x Abu Dhabi, UAESunday 23 July 2017

Indian airlines in need of lifeline

India Dispatch: Calls to open up Indian aviation to foreign companies have intensified as the sector's woes are expected to worsen after the government declined to provide a bailout.

Most of India's airlines are suffering financially, and five of the country's six main airlines are loss-making. AP Photo / Kevin Frayer
Most of India's airlines are suffering financially, and five of the country's six main airlines are loss-making. AP Photo / Kevin Frayer

Calls to open up Indian aviation to foreign companies have intensified as the sector's woes are expected to worsen after the government declined to provide a bailout.

The sector is in a dire state and industry bodies say bringing in foreign investors may be its last hope.

"[Airlines] need money to survive," said DS Rawat, the secretary general of the Associated Chambers of Commerce and Industry of India. "Allowing FDI [foreign direct investment] means airlines would get much-needed capital, technology know-how and it would become easier for Indian airlines to access global routes - allowing them to compete better.

"Investment would also improve the country's air traffic management infrastructure."

India does not allow foreign interests to own stakes in its carriers, but a ministerial meeting has been set up to tackle the issue, according to a report in The Economic Times. If the government decides to open the market, foreign investors could own anywhere from 26 to 49 per cent of an Indian airline.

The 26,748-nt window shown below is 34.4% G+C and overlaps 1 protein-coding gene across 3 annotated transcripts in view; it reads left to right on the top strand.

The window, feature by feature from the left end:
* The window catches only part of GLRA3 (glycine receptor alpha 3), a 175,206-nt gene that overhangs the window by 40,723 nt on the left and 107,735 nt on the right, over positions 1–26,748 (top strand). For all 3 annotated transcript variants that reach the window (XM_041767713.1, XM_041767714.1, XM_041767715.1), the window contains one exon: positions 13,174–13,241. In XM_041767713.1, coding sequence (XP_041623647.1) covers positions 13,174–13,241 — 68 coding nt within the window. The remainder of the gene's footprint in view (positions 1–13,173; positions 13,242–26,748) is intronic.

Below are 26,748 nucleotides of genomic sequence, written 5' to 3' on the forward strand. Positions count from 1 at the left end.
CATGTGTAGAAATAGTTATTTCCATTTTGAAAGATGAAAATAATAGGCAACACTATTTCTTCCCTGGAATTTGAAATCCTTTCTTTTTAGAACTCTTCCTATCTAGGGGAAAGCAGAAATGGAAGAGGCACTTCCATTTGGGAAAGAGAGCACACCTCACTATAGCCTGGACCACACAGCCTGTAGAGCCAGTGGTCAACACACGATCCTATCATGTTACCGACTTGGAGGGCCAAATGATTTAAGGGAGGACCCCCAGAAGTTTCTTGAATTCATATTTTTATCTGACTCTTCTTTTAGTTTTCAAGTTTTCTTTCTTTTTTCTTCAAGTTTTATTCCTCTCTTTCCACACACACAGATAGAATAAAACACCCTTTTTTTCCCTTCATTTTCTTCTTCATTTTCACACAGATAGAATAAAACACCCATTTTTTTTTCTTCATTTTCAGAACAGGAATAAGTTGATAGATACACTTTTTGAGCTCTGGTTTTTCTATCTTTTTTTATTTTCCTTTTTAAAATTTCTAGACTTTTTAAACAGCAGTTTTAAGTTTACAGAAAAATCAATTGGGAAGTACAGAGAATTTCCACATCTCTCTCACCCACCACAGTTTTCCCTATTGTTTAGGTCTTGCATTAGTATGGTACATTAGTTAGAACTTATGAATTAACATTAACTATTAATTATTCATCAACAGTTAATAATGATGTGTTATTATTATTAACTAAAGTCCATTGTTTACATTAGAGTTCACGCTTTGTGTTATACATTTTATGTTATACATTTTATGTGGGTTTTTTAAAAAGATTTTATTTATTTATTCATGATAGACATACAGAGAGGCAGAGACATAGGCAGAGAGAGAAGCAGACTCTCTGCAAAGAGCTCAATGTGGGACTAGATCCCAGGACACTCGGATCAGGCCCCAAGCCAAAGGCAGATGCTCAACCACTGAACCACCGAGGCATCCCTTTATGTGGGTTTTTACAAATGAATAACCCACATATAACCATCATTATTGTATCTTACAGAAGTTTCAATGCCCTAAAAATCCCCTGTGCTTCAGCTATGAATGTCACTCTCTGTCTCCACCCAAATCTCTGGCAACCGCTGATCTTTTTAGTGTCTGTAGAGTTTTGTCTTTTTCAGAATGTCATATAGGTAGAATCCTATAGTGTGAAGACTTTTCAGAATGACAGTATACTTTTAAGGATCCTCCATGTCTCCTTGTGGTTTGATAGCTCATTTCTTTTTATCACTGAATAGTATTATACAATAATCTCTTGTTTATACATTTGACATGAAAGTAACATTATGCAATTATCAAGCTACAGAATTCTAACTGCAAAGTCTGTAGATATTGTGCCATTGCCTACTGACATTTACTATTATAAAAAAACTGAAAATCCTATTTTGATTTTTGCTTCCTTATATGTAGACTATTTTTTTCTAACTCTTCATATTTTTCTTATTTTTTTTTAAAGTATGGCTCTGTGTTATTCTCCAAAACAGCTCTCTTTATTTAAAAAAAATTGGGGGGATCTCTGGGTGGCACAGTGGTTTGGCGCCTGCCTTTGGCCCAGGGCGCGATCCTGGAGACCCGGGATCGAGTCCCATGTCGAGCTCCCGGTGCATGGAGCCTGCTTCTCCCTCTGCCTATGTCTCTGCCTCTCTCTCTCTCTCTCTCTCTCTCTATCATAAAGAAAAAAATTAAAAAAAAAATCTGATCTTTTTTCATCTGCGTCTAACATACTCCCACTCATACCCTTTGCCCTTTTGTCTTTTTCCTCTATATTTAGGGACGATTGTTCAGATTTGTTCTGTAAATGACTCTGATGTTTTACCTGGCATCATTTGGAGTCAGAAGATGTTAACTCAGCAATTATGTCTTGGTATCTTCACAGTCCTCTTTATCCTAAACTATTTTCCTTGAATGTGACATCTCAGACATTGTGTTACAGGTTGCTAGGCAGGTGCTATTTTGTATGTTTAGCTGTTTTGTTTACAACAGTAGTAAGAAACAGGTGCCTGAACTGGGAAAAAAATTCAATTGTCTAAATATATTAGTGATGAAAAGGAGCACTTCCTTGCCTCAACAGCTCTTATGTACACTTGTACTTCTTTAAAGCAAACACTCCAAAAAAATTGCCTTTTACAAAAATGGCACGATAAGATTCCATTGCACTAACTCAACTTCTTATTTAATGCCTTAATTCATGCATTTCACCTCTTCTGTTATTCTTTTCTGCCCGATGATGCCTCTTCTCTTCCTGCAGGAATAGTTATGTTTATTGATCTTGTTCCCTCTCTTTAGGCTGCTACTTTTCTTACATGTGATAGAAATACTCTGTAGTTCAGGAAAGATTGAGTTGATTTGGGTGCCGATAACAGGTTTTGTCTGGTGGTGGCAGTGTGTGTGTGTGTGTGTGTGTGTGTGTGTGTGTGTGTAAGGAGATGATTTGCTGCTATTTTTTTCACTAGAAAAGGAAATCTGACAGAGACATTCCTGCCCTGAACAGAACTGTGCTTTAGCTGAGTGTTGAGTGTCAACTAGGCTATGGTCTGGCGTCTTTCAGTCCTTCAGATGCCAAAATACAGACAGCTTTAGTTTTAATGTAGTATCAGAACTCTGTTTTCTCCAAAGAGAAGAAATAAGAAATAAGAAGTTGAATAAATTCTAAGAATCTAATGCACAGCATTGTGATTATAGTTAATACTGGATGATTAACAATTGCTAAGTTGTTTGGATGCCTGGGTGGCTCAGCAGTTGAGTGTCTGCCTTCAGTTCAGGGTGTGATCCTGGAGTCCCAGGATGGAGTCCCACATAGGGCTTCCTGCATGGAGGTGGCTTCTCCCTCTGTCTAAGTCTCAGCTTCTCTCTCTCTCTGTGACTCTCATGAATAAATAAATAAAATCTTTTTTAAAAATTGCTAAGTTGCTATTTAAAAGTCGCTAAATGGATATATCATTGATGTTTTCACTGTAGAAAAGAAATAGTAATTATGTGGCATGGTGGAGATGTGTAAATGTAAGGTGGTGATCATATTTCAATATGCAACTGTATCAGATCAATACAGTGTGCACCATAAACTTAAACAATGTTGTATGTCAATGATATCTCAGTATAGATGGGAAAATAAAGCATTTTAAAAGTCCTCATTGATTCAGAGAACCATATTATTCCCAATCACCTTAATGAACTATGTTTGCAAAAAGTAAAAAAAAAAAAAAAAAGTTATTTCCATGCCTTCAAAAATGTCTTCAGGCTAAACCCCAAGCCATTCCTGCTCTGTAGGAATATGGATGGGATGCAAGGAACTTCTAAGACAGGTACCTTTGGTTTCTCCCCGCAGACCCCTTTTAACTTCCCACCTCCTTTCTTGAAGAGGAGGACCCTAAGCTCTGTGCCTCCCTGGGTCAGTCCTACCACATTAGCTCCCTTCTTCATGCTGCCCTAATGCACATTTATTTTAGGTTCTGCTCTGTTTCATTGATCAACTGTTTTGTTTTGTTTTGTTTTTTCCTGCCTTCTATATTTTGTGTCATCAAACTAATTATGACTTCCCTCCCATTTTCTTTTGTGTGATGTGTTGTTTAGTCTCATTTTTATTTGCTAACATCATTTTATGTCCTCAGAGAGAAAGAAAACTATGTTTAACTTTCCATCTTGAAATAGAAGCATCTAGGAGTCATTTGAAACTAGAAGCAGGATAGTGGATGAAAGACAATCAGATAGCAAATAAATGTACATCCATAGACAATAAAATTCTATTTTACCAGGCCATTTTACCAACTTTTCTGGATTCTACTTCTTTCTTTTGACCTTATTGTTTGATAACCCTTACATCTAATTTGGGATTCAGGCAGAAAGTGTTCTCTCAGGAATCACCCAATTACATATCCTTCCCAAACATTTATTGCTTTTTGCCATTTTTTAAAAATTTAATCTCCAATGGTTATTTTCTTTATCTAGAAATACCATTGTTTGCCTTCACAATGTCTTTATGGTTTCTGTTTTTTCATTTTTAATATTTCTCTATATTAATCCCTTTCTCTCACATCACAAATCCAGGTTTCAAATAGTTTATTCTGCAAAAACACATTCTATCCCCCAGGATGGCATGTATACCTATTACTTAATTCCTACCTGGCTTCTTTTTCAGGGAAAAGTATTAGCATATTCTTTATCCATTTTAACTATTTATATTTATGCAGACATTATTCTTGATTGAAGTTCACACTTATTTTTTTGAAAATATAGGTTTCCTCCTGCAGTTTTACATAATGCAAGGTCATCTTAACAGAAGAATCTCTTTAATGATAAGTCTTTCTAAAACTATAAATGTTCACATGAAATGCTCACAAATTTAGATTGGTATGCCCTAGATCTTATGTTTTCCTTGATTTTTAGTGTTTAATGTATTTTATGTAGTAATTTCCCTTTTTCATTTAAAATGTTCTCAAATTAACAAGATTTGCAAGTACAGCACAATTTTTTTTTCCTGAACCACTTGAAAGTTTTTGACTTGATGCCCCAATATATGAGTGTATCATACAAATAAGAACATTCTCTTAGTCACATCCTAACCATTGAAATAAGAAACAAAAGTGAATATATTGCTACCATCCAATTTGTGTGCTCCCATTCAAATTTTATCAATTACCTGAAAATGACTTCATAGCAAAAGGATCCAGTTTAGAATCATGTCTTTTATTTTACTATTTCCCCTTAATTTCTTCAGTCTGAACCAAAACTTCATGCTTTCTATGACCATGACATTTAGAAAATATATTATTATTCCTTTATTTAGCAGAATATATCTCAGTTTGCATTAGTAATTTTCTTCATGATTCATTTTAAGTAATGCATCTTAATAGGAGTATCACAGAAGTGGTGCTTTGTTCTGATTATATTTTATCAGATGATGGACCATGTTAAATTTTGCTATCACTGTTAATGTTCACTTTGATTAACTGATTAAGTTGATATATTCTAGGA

The move would create a lucrative opportunity for several foreign carriers that have been eyeing the Indian market for years.

"Most foreign airlines that are already operating in India, including those based in the Gulf, would be keen to buy a stake in Indian airlines because it's the fastest-growing market in the world. No one wants to miss out," said Sharan Lillaney, an aviation analyst at Angel Broking.

Most of India's airlines are suffering financially, and five of the country's six main airlines are loss-making. Experts say the sector should have been liberalised long ago.

"India is the only country which distinguishes between a foreign institutional capital and foreign airline capital," said Kapil Kaul, the chief executive for South Asia at the Centre for Asia Pacific Aviation. "This was long overdue, and I think foreign airlines will bring in capital and strategic expertise."

Kingfisher, among other airlines, has been struggling to stay afloat and has reportedly sought government help for a bailout, and a proposal has been submitted to lenders.

But now, according to reports, the government has said there will be no public bailouts of private airlines. It continues to back the state-owned carrier Air India (AI).

"AI is a public-sector unit, so government has an obligation," said Manmohan Singh, the prime minister, according to local media. "But there as well, AI will have to become competitive. It will have to restructure its costs in line with the industry as a whole, because government cannot keep pouring money."

The sector's outlook remains challenging, analysts said, and local airlines may jump at the chance to start mergers-and-acquisitions talks with potential buyers.

"The cash-strapped Kingfisher is the most likely candidate to start negotiating with a buyer, but other low-cost carriers such as SpiceJet and IndiGo may also be interested in expanding their ownership base," Mr Lillaney said.

The airline sector received further bad news this week as India's aviation regulator slammed the country's airlines for poor safety and said many of the discount carriers had not reported incidents properly.

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